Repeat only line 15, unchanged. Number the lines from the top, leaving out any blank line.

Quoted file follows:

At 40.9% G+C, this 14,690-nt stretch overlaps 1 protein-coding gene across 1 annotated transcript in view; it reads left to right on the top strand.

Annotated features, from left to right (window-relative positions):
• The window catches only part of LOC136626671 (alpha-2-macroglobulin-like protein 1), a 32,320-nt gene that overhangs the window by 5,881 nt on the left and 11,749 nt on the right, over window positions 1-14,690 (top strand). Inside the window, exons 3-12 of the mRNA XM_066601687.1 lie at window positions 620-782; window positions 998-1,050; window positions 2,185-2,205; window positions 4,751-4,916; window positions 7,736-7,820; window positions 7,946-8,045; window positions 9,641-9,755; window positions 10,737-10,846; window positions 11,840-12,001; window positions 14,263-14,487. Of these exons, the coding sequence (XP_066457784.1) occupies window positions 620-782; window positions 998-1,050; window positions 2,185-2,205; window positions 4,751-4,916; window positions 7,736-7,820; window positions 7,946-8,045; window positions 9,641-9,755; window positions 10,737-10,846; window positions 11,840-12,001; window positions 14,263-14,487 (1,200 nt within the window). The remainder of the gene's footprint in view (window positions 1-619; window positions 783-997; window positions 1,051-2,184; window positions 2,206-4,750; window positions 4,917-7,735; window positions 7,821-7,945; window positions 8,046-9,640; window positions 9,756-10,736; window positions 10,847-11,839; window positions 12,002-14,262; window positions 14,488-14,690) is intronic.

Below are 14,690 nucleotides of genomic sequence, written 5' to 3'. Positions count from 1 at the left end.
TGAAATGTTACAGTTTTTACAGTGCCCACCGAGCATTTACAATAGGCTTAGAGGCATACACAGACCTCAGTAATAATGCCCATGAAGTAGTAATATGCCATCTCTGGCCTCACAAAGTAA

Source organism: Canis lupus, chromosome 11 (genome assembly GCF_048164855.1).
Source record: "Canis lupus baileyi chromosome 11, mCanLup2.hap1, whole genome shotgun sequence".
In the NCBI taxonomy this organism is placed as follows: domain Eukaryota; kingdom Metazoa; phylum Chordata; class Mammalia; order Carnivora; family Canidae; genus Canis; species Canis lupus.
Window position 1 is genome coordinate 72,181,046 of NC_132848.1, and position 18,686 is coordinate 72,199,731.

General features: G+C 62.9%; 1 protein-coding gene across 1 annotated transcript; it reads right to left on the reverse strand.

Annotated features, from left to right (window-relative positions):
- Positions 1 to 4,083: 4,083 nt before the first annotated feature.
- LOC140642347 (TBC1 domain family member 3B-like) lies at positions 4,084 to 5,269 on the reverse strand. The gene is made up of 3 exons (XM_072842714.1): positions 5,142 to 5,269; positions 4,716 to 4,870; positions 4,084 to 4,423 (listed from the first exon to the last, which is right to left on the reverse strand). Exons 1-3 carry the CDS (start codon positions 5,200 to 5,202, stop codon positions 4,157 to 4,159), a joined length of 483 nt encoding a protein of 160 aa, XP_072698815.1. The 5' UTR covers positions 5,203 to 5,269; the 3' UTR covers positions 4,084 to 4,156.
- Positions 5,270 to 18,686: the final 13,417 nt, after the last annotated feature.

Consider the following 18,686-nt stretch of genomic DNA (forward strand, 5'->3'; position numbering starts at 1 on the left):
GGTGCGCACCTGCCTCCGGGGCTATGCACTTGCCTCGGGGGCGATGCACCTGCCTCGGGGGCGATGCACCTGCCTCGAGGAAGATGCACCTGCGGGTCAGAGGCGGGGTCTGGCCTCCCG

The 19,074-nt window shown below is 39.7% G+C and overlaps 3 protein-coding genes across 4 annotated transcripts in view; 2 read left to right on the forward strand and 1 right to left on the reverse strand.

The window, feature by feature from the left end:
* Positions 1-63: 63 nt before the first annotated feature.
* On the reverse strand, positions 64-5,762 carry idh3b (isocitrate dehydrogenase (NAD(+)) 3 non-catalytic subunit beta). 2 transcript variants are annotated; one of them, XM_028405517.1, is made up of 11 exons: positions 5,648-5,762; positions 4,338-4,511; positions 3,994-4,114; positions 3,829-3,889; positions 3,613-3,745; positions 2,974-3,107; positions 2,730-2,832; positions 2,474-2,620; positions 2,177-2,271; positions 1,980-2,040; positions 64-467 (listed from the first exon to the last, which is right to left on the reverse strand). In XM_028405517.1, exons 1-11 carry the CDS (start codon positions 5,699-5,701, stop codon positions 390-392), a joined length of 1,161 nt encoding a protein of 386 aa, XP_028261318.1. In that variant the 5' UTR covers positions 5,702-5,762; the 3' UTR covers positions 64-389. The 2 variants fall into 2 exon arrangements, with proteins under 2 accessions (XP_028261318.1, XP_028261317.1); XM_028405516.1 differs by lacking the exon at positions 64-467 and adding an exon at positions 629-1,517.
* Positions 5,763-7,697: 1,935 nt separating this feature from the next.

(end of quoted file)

Consider the following 18,686-nt stretch of genomic DNA (forward strand, 5'->3'; position numbering starts at 1 on the left):